Wednesday, July 25, 2018

Book Review: Carthick's Unfairy Tales by T.F.Carthick

Good day People !
This review has been long pending. I read the book long back but the unique stories in this book are fresh in my mind. Thought provoking and surprising at the same time.

Know more about the book: Spotlight: Carthick's Unfairy Tales by T.F.Carthick

 Book Review: Carthick's Unfairy Tales by T.F.Carthick


Story:
7 retelling of the fairy tales we heard as kids but from a different perspective.

What I liked:
Good, clean, simple language. Steady flow in all stories. Characters evolve beautifully as each story progresses. Psychological bend to each story will make you rethink and ponder over the original story.

The Title of the book is apt. Unfairy fairy tales. There is nothing fairy about it :)
The cover does justice in depicting the stories within.

Each story is thought provoking and will make you sit up. The stories give you a different point of view or angle to look at from.  I am sure you will not look at fairy tales the same way again.
I was confused when reading the first 2-3 pages. The story blew me away as it unfolded. For the next stories I was guessing what will happen next. Kudos Carthick for keeping the reader engaged and on the edge of their seat throughout all the stories.

What I wanted more:
I would love to read more of Carthick's writing. Keep writing Carthick.

Buy the book:



More books coming up :)

Bye. Take care

Friday, July 20, 2018

Book Blitz: A Morsel of Different Shades by S.K.Sanyal

Greetings people,
A different genre and a not so common topic choosen in the book: A Morsel of Different Shades by S.K.Sanyal and published by CinnamonTeal.

Lets get to know more:




A MORSEL OF DIFFERENT SHADES
by
S.K. Sanyal



Blurb

Sumitra Ghosal came all the way from Bankura in West Bengal to join the education service in the recently formed Bundeli State. During the period from 1956 to 1990, spanning more than three decades, she got shunted around small towns and semi-rural areas. The book is woven around her experiences on women teachers lives. She found for some teachers, cruel circumstances charting out the unknown trajectory, while for the others, the evil streak already present manifested itself rather blatantly during their teaching careers.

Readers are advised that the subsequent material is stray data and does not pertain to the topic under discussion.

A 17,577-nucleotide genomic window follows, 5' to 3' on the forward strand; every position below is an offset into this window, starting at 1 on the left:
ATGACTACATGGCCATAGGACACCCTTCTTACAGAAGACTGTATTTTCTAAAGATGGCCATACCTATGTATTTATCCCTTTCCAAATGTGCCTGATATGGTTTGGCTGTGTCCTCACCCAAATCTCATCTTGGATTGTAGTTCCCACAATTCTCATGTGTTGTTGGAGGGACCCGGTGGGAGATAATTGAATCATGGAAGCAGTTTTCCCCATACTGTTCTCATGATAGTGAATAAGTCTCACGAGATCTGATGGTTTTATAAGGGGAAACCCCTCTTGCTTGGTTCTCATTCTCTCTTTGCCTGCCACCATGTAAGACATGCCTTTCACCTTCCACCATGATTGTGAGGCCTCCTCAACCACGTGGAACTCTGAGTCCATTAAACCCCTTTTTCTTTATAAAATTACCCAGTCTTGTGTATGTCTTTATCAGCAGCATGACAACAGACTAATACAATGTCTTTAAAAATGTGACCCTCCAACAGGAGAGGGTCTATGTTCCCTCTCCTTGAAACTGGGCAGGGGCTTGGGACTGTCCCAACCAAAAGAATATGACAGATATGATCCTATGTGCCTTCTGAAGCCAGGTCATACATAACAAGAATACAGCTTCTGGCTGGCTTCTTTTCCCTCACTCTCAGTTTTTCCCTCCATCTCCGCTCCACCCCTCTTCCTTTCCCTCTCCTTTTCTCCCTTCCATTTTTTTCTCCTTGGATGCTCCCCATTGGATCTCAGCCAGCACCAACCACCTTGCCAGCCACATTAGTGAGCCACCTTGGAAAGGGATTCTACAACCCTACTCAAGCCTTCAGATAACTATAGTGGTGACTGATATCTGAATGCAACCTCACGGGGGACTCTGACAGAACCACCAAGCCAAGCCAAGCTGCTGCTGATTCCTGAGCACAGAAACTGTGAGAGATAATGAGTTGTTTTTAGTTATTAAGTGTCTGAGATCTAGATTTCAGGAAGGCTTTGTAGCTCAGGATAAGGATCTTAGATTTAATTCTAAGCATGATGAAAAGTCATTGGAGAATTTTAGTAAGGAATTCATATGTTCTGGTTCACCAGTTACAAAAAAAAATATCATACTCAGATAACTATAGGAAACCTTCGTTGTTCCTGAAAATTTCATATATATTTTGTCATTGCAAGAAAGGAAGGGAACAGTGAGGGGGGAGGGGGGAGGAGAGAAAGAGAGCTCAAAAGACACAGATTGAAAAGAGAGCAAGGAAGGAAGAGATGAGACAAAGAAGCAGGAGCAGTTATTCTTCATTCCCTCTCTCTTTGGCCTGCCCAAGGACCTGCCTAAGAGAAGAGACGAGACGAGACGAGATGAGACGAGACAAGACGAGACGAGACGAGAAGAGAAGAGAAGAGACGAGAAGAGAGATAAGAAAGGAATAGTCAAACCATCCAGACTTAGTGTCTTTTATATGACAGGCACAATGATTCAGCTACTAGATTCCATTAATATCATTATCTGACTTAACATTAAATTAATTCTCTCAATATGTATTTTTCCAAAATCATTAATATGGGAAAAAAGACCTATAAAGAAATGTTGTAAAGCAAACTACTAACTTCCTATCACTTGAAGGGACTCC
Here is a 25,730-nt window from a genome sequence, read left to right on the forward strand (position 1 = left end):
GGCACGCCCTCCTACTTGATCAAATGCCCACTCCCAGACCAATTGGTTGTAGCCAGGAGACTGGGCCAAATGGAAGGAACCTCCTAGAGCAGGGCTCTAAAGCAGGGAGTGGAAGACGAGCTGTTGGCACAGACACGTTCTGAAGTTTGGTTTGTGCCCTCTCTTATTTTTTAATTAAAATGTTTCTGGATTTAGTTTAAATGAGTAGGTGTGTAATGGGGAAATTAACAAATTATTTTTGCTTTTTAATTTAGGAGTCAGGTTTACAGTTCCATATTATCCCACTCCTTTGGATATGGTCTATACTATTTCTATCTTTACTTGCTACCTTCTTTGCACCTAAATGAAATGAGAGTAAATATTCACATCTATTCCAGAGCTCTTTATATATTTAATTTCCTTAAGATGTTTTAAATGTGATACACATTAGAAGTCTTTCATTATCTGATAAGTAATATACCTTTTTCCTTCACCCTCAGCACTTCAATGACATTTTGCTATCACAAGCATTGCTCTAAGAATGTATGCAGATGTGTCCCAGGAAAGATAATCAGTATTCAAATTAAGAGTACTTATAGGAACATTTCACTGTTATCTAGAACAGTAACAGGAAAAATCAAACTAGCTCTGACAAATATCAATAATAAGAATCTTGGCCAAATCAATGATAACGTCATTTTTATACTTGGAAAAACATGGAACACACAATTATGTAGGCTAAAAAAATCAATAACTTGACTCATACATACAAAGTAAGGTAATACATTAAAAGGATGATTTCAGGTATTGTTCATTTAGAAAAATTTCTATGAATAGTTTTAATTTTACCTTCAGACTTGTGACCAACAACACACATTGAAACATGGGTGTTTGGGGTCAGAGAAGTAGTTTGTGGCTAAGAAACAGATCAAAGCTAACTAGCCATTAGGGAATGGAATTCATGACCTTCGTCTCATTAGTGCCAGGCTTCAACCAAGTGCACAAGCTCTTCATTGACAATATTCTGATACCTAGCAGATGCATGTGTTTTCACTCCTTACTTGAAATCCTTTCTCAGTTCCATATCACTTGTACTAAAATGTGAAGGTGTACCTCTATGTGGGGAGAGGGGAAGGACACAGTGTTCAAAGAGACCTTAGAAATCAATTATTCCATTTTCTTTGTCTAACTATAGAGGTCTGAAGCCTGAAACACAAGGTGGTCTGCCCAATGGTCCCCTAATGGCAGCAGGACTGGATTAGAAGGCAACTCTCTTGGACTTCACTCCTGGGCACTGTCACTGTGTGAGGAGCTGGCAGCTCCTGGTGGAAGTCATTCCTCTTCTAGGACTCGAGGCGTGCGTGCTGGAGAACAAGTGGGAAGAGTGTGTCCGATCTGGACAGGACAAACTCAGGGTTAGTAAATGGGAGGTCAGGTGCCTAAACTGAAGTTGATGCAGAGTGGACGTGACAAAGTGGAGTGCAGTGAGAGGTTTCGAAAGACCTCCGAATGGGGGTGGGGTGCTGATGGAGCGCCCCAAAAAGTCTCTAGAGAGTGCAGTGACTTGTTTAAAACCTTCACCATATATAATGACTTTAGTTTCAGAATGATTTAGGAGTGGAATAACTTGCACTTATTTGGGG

Ranging from the weird to the quirky, scheming to whimsical, there were all kinds of women for Sumitra to experience and continuously learn from. Bearing a religious bent of mind, Sumitra, a spinster by choice, didn’t fail to take cognizance of the bizarre instances of marital co-existences in the couples she met throught the story.


Read an excerpt

Sumitra Ghosal had stepped into the thirties. Young and hopeful, bubbling over with the excitement of yet another transfer, she arrived at Domod, a district town. The three successive postings at Putlinagar, Bajera and Sagar in the sprawling Uttar Madhya Desh (UMD) had done little to exhaust her. UMD had its capital at Lakshminagar. As distinct from other States, it had predominantly Government schools, private schools not many in number. This State was created according to the prevailing trend of creating smaller states out of larger ones. Rashtriya Daridrya Mochan Party (RDMP) was in power, their manifesto focusing on widespread measures for promoting education for women in remote corners. Sumitra, though, found the efforts not coming entirely from the depths of a sincerely dedicated state. It seemed to be RDMP’s propagandist move to gain more votes.
Sumitra found travelling in ramshackle buses and waiting at railway platforms for the few trains available at odd hours, quite an ordeal. Hers was the fate to move around insignificant remote corners in the heartland of India, where commuting was not easy; semi-rural people formed the stock of commuters. Sumitra, however, didn’t rue her fate; she enjoyed, for she was an optimist drawn by the hidden charm of the unknown places. And what a taste of independence in not marrying – she wasn’t anybody’s property. Her decisions were squarely her own. She had her own conduct or the way to what people say, religiosity; none could teach her the way to realise God. If, as a woman, she worshipped the deity of Hanumanji, let people laugh at her fasting or bratas on Tuesdays and Saturdays. That she got the strength of character by observing the rituals of her making was what mattered. That she wrote with her fingers, without making any impression, the names of Gods and Goddesses on her pillow before sleeping was her unique way to ward off any trouble.
She had a personality built up over long years of getting over the inferiority complex she had developed in her formative years. Neglected and over-ruled, she wasn’t permitted to go for higher education, as her parents wanted their nubile daughter to be tied in a nuptial knot. But Sumitra went on rejecting proposals one after the other until her parents got tired. She was finally allowed to go for higher education. She had a late start, but this belated take-off made her even more determined to be independent, even to take a curious, brave and adventurous decision to take up lectureship in the newly created state of UMD when her native place was in Santhal Parganas in the east.
The fourth and the youngest daughter of a businessman, she had had occasions to go to shikar and witness ruthless killings of sambars, tigers and other small animals or birds. In those times, there was no ban on shikaris engaged in indiscriminate decimating of wild animals. One day, she was seated in the jeep with her legs on the warm and still throbbing body of a fallen sambar. Touched, she took a vow not to have meat ever again. Thus, she was the only vegetarian amongst her non-vegetarian sisters. Alas, she had no brother, and that is why she equated the male visitors of her generation to her parental house as brothers and bestowed them with sisterly affection.